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Reider-Gordon v. Synthes Spine Co.

UNITED STATES DISTRICT COURT CENTRAL DISTRICT OF CALIFORNIA


June 22, 2010

MIKHAIL REIDER-GORDON
v.
SYNTHES SPINE CO., L.P. ET AL.

The opinion of the court was delivered by: The Honorable Otis D. Wright II, United States District Judge

CIVIL MINUTES - GENERAL

Raymond Neal Not reported

Deputy Clerk Court Reporter / Recorder Tape No.

Proceedings (In Chambers): ORDER DENYING DEFENDANT DELAMARTER'S MOTION FOR REMAND [41]

The matter is before the Court on Defendant Rick B. Delamarter, M.D.'s ("Dr. Delamarter") motion to remand. (Docket No. 41.) The motion is made on the basis that the Court cannot exercise diversity jurisdiction over this case, because both Plaintiff Mikhail Reider-Gordon ("Plaintiff") and Dr. Delamarter are citizens of California as alleged in the First Amended Complaint ("FAC"). See 28 U.S.C. §§ 1332(a), 1447(e). The Court deems the matter appropriate for decision without oral argument. Fed. R. Civ. P. 78; L.R. 7-15. After careful consideration of the parties' papers, the motion is DENIED.

I. FACTUAL BACKGROUND

This is a products liability action. The following facts are alleged in the original complaint:*fn1

Plaintiff sought medical consultation and treatment from Dr. Delamarter, an orthopedic surgeon who operates Defendant Spine Institute. (Compl. ¶ 14.) Dr. Delamarter diagnosed Plaintiff with degenerative disc disease of the disc between the C-5 and C-6 cervical vertebras. (Id. ¶ 15.) Plaintiff began researching treatment options and learned of an artificial cervical disc called "ProDisc," which could be inserted in place of the degenerated disc. (Id. ¶ 16.) The disc was and is manufactured by Defendant Synthes. (Id.)

When Plaintiff learned of ProDisc, it had not been approved by the Food and Drug Administration ("FDA"), but was undergoing clinical trials.*fn2 Plaintiff read multiple reports of the purported success of ProDisc artificial disc trials. Plaintiff read that ProDisc had been through rigorous testing conducted by numerous doctor, including Dr. Delamarter. At this time, Plaintiff did not know that many of the doctors performing the trials, including Dr. Delamarter, were investors in Spine Solutions, either directly or as investors in funds that invested in the company, and those doctors thereby had a large financial interest in the outcome of the trials. (Id. ¶ 17.)

Plaintiff read claims by Dr. Delamarter that he had presided over the study of ProDisc. Dr. Delamarter and others claimed ProDisc had been found to result in significantly better outcomes than alternative treatments. Plaintiff avers that Defendants intentionally caused physicians implanting the device, the public, the FDA, and her to erroneously believe that the studies were legitimate, independent studies performed by disinterested physicians. In reality, many of the physicians who performed the studies, including Dr. Delamarter, had significant interest in the outcome of the studies. (Id. ¶ 18.)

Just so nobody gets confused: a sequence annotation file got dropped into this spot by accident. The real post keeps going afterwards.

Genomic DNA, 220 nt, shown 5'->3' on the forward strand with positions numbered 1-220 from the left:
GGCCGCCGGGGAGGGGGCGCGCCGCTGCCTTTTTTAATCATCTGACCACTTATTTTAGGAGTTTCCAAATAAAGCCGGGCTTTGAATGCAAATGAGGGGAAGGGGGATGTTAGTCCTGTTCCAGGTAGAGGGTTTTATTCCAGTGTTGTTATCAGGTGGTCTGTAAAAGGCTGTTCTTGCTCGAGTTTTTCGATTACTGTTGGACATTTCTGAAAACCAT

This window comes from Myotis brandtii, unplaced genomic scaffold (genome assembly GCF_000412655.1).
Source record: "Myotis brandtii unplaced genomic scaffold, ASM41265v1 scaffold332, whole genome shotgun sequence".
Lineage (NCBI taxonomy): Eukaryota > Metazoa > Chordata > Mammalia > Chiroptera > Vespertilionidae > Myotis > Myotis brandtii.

Based on Defendants' misrepresentations, Plaintiff had cervical spinal surgery performed by Dr. Delamarter. (Id. ¶ 20).*fn3 Several months following the implantation of ProDisc, Plaintiff experienced pain in the neck and arms, along with numbness and tingling. (Id. ¶ 24.)

On September 12, 2008, Plaintiff experienced a total "body shock" with intense pain radiating through the neck and arms, with the left arm immobile for sixteen hours and she was unable to walk. (Id. ¶ 28.)

On December 16, 2008, Dr. Delamarter removed the ProDisc-C from Plaintiff's cervical spine and performed a fusion of the C5-C7 cervical vertebras. (Id. ¶ 30.)

After her surgery, Plaintiff learned of the defective nature of ProDisc and Defendants' fraudulent conduct. The damage caused by the defectively designed and improperly installed ProDisc resulted in Plaintiff having a significantly reduced range of motion in the cervical area, intermittent pain in the neck and arms, along with the inability to maintain proper posture and sit before a computer to perform functions related to her employment. (Id. ¶ 31.)

On December 14, 2009, Plaintiff filed this action in the Superior Court of California for the County of Los Angeles. The original complaint alleges five causes of action predicated on state law:

(1) fraud and misrepresentation; (2) negligence; (3) strict liability in tort-products; (4) breach of warranty; and (5) conspiracy.

Thereafter, on January 28, 2010, Synthes, removed the action to this Court. (Docket No. 1.) In the Notice of Removal, Synthes claims that the Court has both diversity and federal question jurisdiction over this action. According to Synthes, there is complete diversity in this action because Plaintiff, a citizen of California, Synthes, a citizen of Delaware and Pennsylvania, and the Viscogliosi Defendants, citizens of New York, are completely diverse. (Notice of Removal ¶¶ 12-16.) Further, Synthes submits that the inclusion of Defendants Spine Institute and Spine Solutions, both California citizens, do not destroy complete diversity because they were improperly joined.